Tackling unemployment: Case for agency work
One of the core functions of any government is to provide employment to its citizens or at least provide the enabling environment for people to get employed in the private sector. It is known that the government is the single largest employer in the country.
Today, many people are not able to gain employment into the public service due to the fact that the public space is choked.
There are also retired people who have been given contracts, thus leaving little space for new people to get employment.
The problem is so acute that graduates have formed what has come to be known as; Unemployed Graduates Association.
In the face of this rising unemployment, a lot of people have suggested various measures aimed at reducing the unemployment burden. These include the extension of the duration of national service for as long as the person remains unemployed and the abolishing of contracts after retirement.
Although experience has been cited as the main reason why retired people are given contracts in the public sector, I believe one does not have to remain in the public service to make his/her experience felt.
Perhaps what has not been considered in all efforts at increasing employment is agency work. The establishment of agencies in the various sectors will ensure that there is always a pool of workers from which people can be called upon to work when the need arises.
The agency concept ensures temporary employment for many people, while at the same time allowing managers to regulate staff strength to reflect demand for services.
If only a percentage of available public vacancies will be floated to agencies, a lot of people will get work to do, however temporary.
Once the work is in the domain of agencies, anyone who is qualified can be called to work for between a few hours to a few days in a week, thereby reducing the burden of unemployment.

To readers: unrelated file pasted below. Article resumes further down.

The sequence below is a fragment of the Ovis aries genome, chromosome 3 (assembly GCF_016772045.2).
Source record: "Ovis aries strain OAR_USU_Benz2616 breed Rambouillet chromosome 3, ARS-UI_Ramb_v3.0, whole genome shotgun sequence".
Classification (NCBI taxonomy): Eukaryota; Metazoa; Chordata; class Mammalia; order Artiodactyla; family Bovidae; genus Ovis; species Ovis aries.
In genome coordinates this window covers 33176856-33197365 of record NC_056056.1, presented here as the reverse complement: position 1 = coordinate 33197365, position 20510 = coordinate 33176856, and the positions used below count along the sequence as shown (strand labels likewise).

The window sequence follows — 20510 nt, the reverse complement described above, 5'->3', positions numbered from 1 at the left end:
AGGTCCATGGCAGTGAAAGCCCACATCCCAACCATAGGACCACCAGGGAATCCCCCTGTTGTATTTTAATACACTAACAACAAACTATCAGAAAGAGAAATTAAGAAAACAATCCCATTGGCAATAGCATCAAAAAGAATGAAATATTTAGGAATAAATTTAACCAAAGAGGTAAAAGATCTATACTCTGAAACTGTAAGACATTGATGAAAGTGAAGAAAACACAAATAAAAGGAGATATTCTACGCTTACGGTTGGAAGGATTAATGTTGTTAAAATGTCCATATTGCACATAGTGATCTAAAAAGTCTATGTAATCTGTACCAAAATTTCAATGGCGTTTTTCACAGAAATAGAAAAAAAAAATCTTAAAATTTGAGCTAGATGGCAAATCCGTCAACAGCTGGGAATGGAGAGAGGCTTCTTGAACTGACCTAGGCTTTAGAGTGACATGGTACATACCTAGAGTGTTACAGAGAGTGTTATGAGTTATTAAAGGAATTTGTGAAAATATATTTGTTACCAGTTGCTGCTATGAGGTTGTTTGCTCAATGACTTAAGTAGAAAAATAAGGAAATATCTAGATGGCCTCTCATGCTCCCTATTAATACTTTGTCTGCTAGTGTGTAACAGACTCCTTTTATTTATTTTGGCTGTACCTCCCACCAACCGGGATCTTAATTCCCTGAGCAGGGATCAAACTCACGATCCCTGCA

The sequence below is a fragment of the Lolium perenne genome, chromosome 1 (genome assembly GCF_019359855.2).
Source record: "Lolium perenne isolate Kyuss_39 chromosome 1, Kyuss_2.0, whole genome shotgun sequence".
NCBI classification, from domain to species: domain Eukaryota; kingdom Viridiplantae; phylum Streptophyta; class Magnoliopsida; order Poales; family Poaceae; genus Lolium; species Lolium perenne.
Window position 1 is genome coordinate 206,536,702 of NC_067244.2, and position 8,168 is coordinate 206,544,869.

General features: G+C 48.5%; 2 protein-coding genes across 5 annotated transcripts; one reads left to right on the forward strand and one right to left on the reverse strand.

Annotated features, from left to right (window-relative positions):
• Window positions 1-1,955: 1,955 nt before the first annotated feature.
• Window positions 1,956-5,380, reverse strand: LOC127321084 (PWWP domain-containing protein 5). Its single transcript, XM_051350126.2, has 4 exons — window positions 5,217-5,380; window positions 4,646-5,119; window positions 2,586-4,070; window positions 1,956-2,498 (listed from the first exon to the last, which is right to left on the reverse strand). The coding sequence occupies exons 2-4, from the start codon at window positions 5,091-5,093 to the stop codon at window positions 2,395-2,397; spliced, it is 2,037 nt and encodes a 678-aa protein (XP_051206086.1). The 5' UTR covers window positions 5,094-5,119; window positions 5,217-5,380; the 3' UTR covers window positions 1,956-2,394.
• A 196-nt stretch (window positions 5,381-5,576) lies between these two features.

In the health sector, for example, healthcare agencies have helped address the staffing norm for many health facilities and also provided employment for a lot of people in the health sector.
Even in the advanced countries where resources abound, managers still find the agency concept relevant in addressing their human resource requirements rather than the use of rigid, fixed numbers of people all the time, whether there is work to do or not.
In the UK for example, it has been estimated that approximately 800,000 workers get their employment through agency work.
Filling all public vacancies with permanent positions creates a system where only a few people benefit; whereas the hybrid, permanent-agency system of employment ensures that the majority of people benefit.
It is important to note that agency workers are not only a homogenous group of workers without permanent employment. A lot of people with permanent employment who feel they have extra time to work for extra income also find agency work useful. In fact, there are people who prefer the agency type of employment to formal employment due to its flexibility.
Ideally, any eligible Ghanaian should be able to benefit from vacancies in the public sector; but the fact that resources are limited, coupled with the lack of streamlining in sharing this national cake equitably, means that some will get employment in the public sector and others will not, no matter how much they try.
The agency concept has the tendency to bridge the gap between those who have regular employment and those who do not have any formal employment.
Up till now, agency workers have operated mainly in the private sector, but the government, which has the largest capacity for employment, can also collaborate with existing human resource agencies to roll out programmes to accelerate the introduction of agency workers into the public space.
In some jurisdictions, newly qualified graduates join and work for agencies whilst the government is considering their permanent posting, thus reducing their redundancy at the initial stage.
Agency work will increase the number of people who will get employment, even if it is temporary, without necessarily increasing government’s budgeted expenditure on salaries and emoluments in the long run.
The writer is a Medical Director, Royal Medical Agency and Clinic. E-mail.